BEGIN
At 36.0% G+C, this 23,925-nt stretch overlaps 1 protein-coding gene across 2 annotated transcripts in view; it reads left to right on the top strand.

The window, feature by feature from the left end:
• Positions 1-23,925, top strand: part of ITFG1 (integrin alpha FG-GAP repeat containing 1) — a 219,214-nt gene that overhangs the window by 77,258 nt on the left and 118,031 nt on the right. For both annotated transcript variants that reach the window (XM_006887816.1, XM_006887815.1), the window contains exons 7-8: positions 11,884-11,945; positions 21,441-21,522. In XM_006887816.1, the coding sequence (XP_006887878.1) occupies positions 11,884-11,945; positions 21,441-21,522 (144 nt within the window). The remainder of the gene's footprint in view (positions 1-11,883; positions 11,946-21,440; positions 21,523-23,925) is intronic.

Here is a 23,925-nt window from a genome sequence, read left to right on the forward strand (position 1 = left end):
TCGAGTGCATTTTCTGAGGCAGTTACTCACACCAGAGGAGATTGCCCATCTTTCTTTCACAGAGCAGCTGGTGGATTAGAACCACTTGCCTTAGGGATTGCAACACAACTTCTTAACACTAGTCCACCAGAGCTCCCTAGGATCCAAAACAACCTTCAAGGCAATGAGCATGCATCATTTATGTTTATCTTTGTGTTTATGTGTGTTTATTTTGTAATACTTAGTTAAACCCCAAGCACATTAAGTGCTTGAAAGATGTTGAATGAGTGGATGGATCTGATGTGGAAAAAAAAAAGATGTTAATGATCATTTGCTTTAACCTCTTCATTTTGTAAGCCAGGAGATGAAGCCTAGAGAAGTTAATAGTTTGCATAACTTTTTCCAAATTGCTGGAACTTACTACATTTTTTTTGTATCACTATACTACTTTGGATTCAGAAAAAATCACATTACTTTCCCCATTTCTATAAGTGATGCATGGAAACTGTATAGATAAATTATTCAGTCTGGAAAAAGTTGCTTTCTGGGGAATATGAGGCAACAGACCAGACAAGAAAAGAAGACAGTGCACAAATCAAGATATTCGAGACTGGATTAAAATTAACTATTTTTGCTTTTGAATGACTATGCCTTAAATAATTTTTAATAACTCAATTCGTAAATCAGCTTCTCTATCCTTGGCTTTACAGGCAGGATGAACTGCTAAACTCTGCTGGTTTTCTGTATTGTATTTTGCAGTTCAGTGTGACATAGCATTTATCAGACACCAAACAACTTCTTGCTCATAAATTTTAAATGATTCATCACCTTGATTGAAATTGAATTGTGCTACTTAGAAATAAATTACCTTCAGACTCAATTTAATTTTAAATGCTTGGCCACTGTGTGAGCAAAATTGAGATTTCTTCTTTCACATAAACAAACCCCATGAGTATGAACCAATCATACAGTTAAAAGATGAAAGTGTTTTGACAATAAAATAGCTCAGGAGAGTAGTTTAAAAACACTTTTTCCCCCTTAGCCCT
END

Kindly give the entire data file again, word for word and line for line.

At 36.0% G+C, this 23,925-nt stretch overlaps 1 protein-coding gene across 2 annotated transcripts in view; it reads left to right on the top strand.

The window, feature by feature from the left end:
• Positions 1-23,925, top strand: part of ITFG1 (integrin alpha FG-GAP repeat containing 1) — a 219,214-nt gene that overhangs the window by 77,258 nt on the left and 118,031 nt on the right. For both annotated transcript variants that reach the window (XM_006887816.1, XM_006887815.1), the window contains exons 7-8: positions 11,884-11,945; positions 21,441-21,522. In XM_006887816.1, the coding sequence (XP_006887878.1) occupies positions 11,884-11,945; positions 21,441-21,522 (144 nt within the window). The remainder of the gene's footprint in view (positions 1-11,883; positions 11,946-21,440; positions 21,523-23,925) is intronic.

Here is a 23,925-nt window from a genome sequence, read left to right on the forward strand (position 1 = left end):
TCGAGTGCATTTTCTGAGGCAGTTACTCACACCAGAGGAGATTGCCCATCTTTCTTTCACAGAGCAGCTGGTGGATTAGAACCACTTGCCTTAGGGATTGCAACACAACTTCTTAACACTAGTCCACCAGAGCTCCCTAGGATCCAAAACAACCTTCAAGGCAATGAGCATGCATCATTTATGTTTATCTTTGTGTTTATGTGTGTTTATTTTGTAATACTTAGTTAAACCCCAAGCACATTAAGTGCTTGAAAGATGTTGAATGAGTGGATGGATCTGATGTGGAAAAAAAAAAGATGTTAATGATCATTTGCTTTAACCTCTTCATTTTGTAAGCCAGGAGATGAAGCCTAGAGAAGTTAATAGTTTGCATAACTTTTTCCAAATTGCTGGAACTTACTACATTTTTTTTGTATCACTATACTACTTTGGATTCAGAAAAAATCACATTACTTTCCCCATTTCTATAAGTGATGCATGGAAACTGTATAGATAAATTATTCAGTCTGGAAAAAGTTGCTTTCTGGGGAATATGAGGCAACAGACCAGACAAGAAAAGAAGACAGTGCACAAATCAAGATATTCGAGACTGGATTAAAATTAACTATTTTTGCTTTTGAATGACTATGCCTTAAATAATTTTTAATAACTCAATTCGTAAATCAGCTTCTCTATCCTTGGCTTTACAGGCAGGATGAACTGCTAAACTCTGCTGGTTTTCTGTATTGTATTTTGCAGTTCAGTGTGACATAGCATTTATCAGACACCAAACAACTTCTTGCTCATAAATTTTAAATGATTCATCACCTTGATTGAAATTGAATTGTGCTACTTAGAAATAAATTACCTTCAGACTCAATTTAATTTTAAATGCTTGGCCACTGTGTGAGCAAAATTGAGATTTCTTCTTTCACATAAACAAACCCCATGAGTATGAACCAATCATACAGTTAAAAGATGAAAGTGTTTTGACAATAAAATAGCTCAGGAGAGTAGTTTAAAAACACTTTTTCCCCCTTAGCCCT